Gene specificity of suppression of transgene-mediated insertional transcriptional activation by the chicken HS4 insulator

Romain Desprat, Eric E. Bouhassira

Research output: Contribution to journalArticle

16 Citations (Scopus)

Abstract

Insertional mutagenesis has emerged as a major obstacle for gene therapy based on vectors that integrate randomly in the genome. Reducing the genotoxicity of genomic viral integration can, in first approximation, be equated with reducing the risk of oncogene activation, at least in the case of therapeutic payloads that have no known oncogenic potential, such as the globin genes. An attractive solution to the problem of oncogene activation is the inclusion of insulators/enhancer-blockers in the viral vectors. In this study we have used Recombinase-Mediated Cassette Exchange to characterize the effect of integration of globin therapeutic cassettes in the presence or absence of the chicken HS4 and three other putative insulators inserted near Stil, Tal1 and MAP17, three well-known cellular proto-oncogenes in the SCL/Tal1 locus. We show that insertion of a Locus Control Region-driven globin therapeutic globin transgene had a dramatic activating effect on Tal1 and Map17, the two closest genes, a minor effect on Stil, and no effect on Cyp4x1, a non-expressed gene. Of the four element tested, cHS4 was the only one that was able to suppress this transgene-mediated insertional transcriptional activation. cHS4 had a strong suppressive effect on the activation expression of Map17 but has little or no effect on expression of Tal1. The suppressive activity of cHS4 is therefore promoter specific. Importantly, the observed suppressive effect of cHS4 on Map17 activation did not depend on its intercalation between the LCR and the Map 17 promoter. Rather, presence of one or two copies of cHS4 anywhere within the transgene was sufficient to almost completely block the activation of Map17. Therefore, at this complex locus, suppression of transgene-mediated insertional transcriptional activation by cHS4 could not be adequately explained by models that predict that cHS4 can only suppress expression through an enhancer-blocking activity that requires intercalation between an enhancer and a promoter. This has important implications for our theoretical understanding of the possible effects of the insertion of cHS4 on gene therapy vectors. We also show that cHS4 decreased the level of expression of the globin transgene. Therefore, the benefits of partially preventing insertional gene activation are in part negated by the lower expression level of the transgene. A cost/ benefit analysis of the utility of incorporation of insulators in gene therapy vectors will require further studies in which the effects of insulators on both the therapeutic gene and the flanking genes are determined at a large number of integration sites. Identification of insulators with minimal promoter specificity would also be of great value.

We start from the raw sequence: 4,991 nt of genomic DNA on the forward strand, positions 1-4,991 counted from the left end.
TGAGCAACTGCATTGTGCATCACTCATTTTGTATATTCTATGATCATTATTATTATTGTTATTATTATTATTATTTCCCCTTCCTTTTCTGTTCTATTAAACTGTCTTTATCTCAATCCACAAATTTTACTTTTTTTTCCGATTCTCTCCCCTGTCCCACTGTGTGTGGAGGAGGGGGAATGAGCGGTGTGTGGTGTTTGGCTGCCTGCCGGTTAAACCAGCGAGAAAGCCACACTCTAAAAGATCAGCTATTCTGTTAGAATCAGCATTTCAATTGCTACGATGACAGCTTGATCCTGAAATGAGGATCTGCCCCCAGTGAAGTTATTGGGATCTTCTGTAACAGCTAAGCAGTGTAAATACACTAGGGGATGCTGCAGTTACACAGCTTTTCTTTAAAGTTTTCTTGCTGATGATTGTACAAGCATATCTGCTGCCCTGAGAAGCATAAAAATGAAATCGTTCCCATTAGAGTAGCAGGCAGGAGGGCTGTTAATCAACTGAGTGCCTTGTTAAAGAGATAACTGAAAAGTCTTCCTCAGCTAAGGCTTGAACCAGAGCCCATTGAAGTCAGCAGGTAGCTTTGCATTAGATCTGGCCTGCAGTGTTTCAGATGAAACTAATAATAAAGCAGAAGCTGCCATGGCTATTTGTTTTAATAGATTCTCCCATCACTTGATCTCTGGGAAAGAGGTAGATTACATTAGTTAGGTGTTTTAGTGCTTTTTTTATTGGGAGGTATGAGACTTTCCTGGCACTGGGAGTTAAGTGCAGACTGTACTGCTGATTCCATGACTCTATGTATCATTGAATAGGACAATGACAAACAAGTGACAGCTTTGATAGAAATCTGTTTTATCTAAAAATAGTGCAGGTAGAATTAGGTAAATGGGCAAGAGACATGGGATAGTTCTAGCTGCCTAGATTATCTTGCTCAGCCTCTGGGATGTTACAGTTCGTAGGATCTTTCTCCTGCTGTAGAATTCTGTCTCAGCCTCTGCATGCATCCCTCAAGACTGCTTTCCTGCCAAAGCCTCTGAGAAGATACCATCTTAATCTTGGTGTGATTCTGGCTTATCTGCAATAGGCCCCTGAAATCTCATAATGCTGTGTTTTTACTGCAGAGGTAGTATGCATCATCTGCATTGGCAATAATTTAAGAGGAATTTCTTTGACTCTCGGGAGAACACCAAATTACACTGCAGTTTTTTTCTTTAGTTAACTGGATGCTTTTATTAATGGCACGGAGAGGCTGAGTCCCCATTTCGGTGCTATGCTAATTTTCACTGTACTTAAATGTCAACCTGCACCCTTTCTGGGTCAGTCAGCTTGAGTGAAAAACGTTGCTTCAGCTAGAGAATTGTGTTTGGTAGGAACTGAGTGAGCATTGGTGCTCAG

Original languageEnglish (US)
Article numbere5956
JournalPLoS One
Volume4
Issue number6
DOIs
StatePublished - Jun 18 2009

Fingerprint

Insertional Mutagenesis
transcriptional activation
Transgenes
Globins
Transcriptional Activation
transgenes
Chickens
Genes
Chemical activation
chickens
gene therapy
promoter regions
Gene therapy
Genetic Therapy
therapeutics
genes
oncogenes
Oncogenes
loci
Intercalation

ASJC Scopus subject areas

  • Agricultural and Biological Sciences(all)
  • Biochemistry, Genetics and Molecular Biology(all)
  • Medicine(all)

Cite this

Gene specificity of suppression of transgene-mediated insertional transcriptional activation by the chicken HS4 insulator. / Desprat, Romain; Bouhassira, Eric E.

In: PLoS One, Vol. 4, No. 6, e5956, 18.06.2009.

Research output: Contribution to journalArticle

@article{ebfde30212994731877edc1f535a5013,
title = "Gene specificity of suppression of transgene-mediated insertional transcriptional activation by the chicken HS4 insulator",